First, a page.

[ey-ram, air-uhm]
Aram, ancient country and people centered in Damascus in S Syria between the 11th and 8th cent. B.C. The Bible records constant contacts between the Hebrews and Aram. The Aramaeans spoke Aramaic, which is a term that refers to a family of languages, of which Syriac is a part. Numerous passages in the Bible speak of Aramaean tribes living in Mesopotamia.
Aram, Eugene, 1704-59, English philologist, b. Yorkshire. A self-taught linguist, Aram was the first to identify the Celtic languages as related to the other languages of Europe. In 1758, while at work on an Anglo-Celtic lexicon, he was arrested and later hanged for the murder—14 years earlier—of his friend Daniel Clark. The story of his crime inspired Thomas Hood's poem The Dream of Eugene Aram, and Bulwer-Lytton's novel Eugene Aram.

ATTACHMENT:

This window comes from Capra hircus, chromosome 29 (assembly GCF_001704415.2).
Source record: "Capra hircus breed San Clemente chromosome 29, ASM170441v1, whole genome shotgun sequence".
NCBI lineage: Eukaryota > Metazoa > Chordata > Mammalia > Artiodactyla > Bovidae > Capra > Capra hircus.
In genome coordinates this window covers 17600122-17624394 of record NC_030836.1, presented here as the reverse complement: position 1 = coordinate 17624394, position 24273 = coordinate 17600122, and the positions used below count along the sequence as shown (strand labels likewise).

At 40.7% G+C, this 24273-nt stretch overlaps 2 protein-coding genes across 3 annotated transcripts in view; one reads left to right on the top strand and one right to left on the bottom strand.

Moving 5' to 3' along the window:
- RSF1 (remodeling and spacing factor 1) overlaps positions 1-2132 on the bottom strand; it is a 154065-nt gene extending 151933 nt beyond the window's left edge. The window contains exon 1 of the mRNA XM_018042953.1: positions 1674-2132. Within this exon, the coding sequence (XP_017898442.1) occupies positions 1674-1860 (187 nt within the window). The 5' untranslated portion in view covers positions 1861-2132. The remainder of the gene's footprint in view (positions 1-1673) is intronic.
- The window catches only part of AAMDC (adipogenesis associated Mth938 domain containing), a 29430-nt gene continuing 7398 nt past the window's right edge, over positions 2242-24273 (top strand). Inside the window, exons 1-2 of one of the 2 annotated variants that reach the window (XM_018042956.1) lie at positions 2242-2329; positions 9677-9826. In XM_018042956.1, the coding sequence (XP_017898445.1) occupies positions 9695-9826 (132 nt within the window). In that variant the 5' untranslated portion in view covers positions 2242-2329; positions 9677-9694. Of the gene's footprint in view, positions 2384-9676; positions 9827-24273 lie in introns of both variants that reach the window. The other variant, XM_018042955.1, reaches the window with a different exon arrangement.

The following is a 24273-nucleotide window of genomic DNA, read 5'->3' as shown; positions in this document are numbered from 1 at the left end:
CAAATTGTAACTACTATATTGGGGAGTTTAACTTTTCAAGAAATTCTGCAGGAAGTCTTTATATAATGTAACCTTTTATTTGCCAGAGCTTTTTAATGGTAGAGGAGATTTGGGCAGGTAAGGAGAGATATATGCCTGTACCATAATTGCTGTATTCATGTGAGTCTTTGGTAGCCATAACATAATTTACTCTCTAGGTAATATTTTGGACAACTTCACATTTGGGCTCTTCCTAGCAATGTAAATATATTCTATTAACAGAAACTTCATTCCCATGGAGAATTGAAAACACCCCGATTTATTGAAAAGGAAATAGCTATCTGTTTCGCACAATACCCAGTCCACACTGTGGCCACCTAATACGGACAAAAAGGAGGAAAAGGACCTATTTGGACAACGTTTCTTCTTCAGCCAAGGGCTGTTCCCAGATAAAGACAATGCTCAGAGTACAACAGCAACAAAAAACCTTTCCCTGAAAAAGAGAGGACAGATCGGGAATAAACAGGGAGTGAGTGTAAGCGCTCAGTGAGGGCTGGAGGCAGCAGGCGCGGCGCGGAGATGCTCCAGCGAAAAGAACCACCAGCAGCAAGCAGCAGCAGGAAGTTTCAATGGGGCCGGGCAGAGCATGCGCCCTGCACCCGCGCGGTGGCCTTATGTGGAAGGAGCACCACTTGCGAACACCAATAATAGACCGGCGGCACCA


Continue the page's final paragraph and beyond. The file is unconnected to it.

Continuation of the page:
The term Aram can refer to:

See also

Aramaean (disambiguation)

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